I agonised about if I should go out or not, I was feeling pretty wounded of late with all the fails and I just couldn't take another one but equally I didn't want to miss out if it was all going to be good.

after an hour plus of debating I pulled myself together and decided to get out and go for it and what will be will be.

I decided on going to Chapmans pool but this wasn't without its problems, a recent change in the car park rules meant that it would now be closed and locked at 10 pm rather than open all night as it had always been, I figured Chapmans pool could be walked to between 15-20 minutes for the spot I wanted to be at and sunset was at 9.12 pm so it meant I could shoot a decent amount of time after sunset in case there was a decent glow of colour to be had.

I got to the car park and wandered down to my first choice of location which only took 12 minutes so I figured I would be pretty safe but then the light was right in front of me so I took a walk about another ten minutes down the track to an area that was getting the light on it from the side, my kind of shot.

I had to wait for the light to strike the areas I wanted to shoot which as usual seemed to take an age, There was a lovely detailed cliff edge with a large dip rising to another hill which had a house block on it which looked rather nice as it caught the light so I framed it up and waited, and waited some more.

I was very conscious of wanting to get back to my chosen sunset spot which was about ten minutes away as the clouds were really starting to look quite nice and I felt there was a good chance of something happening so I really needed the light to come for this shot quickly.

As if by magic it came out at that moment and struck the cliff and the hill behind it and I took my shot, it looked decent and I rushed back off to my chosen spot to await sunset.

There was a gap on the horizon then some menacing dark cloud above it so chances were this was all going to go off and I was full of anticipation, I REALLY needed this.

The sun was right in the gap so it made exposing for the shot very tricky so I decided to wait till it had gone down behind the cliff to make life easier but just before it did I was going to try and catch it right on the edge to give me a decent sunstar.

The wait was painfully slow, I could almost hear the tick tock in my head of time passing but eventually it just started to kiss the lip of the cliff and I took my shot just catching the sunstar.

It looked reasonable but would have to wait till I got home to be sure.

Sunstar at Chapmans Pool

As the sun went down behind the cliff I lined up for a panorama shot which again looked decent but when I got it home I would ultimately decide against the panorama and crop it down to a 3:2 ratio which was a huge file size and very detailed.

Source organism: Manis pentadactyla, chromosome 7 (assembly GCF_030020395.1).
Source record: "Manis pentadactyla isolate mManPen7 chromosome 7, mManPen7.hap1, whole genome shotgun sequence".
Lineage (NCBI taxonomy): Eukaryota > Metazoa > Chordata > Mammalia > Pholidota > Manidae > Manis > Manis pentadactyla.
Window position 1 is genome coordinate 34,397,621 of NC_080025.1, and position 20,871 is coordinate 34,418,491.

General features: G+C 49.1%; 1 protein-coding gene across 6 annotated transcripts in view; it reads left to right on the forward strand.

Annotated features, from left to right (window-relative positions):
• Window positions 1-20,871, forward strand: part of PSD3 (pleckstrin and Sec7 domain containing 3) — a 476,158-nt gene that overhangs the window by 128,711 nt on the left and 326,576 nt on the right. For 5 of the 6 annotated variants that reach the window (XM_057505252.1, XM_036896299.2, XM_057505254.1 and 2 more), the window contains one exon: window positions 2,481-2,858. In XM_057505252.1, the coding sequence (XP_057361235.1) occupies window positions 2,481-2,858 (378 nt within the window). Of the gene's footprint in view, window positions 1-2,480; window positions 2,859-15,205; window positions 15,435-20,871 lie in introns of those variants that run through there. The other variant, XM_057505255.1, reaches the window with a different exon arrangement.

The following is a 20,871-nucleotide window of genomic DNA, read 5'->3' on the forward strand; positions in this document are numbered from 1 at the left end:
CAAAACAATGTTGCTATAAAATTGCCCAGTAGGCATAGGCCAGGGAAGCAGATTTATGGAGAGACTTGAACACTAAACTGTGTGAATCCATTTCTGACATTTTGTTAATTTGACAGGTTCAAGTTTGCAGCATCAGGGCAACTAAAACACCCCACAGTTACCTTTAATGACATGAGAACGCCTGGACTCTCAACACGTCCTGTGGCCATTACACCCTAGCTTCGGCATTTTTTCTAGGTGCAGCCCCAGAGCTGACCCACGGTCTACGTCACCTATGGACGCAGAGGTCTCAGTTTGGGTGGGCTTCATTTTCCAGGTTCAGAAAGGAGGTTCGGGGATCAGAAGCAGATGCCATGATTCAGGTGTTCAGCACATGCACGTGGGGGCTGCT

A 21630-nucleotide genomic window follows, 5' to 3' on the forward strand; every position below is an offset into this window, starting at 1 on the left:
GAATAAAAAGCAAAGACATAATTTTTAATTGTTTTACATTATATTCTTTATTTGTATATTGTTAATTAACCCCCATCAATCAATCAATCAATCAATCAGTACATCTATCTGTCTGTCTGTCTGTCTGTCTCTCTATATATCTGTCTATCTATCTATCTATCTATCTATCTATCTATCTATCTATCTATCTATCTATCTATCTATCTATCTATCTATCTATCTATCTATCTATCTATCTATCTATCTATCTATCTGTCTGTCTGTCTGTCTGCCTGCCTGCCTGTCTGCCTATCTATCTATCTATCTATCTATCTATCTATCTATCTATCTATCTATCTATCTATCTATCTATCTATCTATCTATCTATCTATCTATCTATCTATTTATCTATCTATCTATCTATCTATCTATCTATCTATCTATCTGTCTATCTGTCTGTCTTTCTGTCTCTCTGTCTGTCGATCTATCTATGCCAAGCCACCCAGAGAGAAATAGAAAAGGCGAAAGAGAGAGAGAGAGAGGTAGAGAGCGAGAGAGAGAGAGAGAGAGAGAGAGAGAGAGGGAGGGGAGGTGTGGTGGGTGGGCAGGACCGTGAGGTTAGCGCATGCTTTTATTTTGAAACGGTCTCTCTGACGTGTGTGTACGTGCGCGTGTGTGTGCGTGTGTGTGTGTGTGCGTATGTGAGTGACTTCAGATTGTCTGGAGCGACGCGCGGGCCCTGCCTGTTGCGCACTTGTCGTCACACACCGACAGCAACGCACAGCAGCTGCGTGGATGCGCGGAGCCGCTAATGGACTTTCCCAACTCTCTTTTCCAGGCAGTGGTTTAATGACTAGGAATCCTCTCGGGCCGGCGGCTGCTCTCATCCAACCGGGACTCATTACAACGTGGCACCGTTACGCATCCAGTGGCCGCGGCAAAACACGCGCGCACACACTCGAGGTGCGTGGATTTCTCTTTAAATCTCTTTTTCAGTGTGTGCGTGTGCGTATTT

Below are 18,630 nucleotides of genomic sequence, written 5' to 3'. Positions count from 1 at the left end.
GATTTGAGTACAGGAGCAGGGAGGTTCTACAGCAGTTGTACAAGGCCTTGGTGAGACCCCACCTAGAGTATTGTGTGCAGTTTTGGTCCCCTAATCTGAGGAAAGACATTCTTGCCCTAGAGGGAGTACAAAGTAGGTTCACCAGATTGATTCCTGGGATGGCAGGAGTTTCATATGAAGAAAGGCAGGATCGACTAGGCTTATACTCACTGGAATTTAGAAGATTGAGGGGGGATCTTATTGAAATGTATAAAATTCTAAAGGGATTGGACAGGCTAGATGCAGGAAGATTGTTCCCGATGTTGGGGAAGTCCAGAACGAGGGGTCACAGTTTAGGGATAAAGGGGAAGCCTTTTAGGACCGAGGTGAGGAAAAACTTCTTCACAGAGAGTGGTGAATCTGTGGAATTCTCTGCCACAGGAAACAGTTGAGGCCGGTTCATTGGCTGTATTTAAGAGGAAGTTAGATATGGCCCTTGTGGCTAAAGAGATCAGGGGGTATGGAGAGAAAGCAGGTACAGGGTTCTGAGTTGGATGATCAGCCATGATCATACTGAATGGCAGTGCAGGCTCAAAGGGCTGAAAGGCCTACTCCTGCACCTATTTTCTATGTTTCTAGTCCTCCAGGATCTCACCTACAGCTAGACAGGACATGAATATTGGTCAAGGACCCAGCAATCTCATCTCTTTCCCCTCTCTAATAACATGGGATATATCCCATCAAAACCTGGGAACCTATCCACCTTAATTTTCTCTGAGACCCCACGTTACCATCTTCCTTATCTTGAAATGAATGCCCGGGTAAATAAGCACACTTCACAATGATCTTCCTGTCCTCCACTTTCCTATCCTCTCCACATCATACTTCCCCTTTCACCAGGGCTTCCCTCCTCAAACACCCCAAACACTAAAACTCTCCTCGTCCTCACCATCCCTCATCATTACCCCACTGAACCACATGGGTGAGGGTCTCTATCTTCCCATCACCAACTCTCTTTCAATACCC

The two pictures are both very similar but the second one is by far the better image in my opinion.

Both images needed a lot of desaturating as the sky was simply on fire and colours were so bright and vivid that they almost didn't look real and needed to be muted somewhat to make the picture believable.

Sunset was over really quickly, a maximum of 3-4 minutes id say and I was absolutely ecstatic to have been here for it and hopefully nailed a picture, like I said I really needed this and just like that all the feelings of doubt and lack of enjoyment faded away into obscurity and I wondered why I had even been thinking them.

My favourite of the two, finally a keeper

Landscape photography can be a really fickle thing, its very easy to get demoralised with it all when things aren't going your way and the fact so many factors had been against me recently with weather and car park closures or indeed venue closures had made it an especially tough time but constant effort had finally equalled reward and I was on cloud 9 once again.

All it took was decent conditions and being out there.

Tuesday the 22nd of July

The weather forecast was predicting a bit of mist around the New Forest area and I hadn't been down there in a while so I thought, why not and an alarm was set for the morning.

I peeked out of the window and it didn't look very appetising to be fair, clear sky and not much else.

As I headed out there was a noticeable lack of mist anywhere on the journey and when I got to my destination there was absolutely none, and this place always had mist !

The weathermen had been absolutely terrible recently and I cursed them yet again and and waited for the sun to come up to hopefully get some nice light on the trees.

I shot for around 30 minutes and just wasn't getting anything that I liked really, the forest is an entirely different animal to shooting anything else frankly and to get it right required a lot of perfect conditions, intimate knowledge of the area and to a degree some luck, all of which I was lacking today.

I decided instead to have a decent look round at a few areas to see how the heather was progressing and see if I could find anything else for the future, a couple of nuggets were found and stored for a return visit in the future.

As the evening rolled round I had been keeping an eye on the forecast as there was a decent chance of high level cloud, in fact it was forecasting around 96% high level and no other cloud which meant it had the potential to light up like a Christmas tree !

A quick text was put in to my good friend Rhonda in Portland to see what the sky was doing there and pictures quickly came back, such help is invaluable when making decision to go a long way for a shot.

It looked good and I decided to head down to get the heights shot I had been chasing.

Upon arriving it was disappointingly clear in front of the area I wanted to shoot but further to the left there was a decent bank of high level cloud which would light up but not for the shot I was after so a decision had to be made.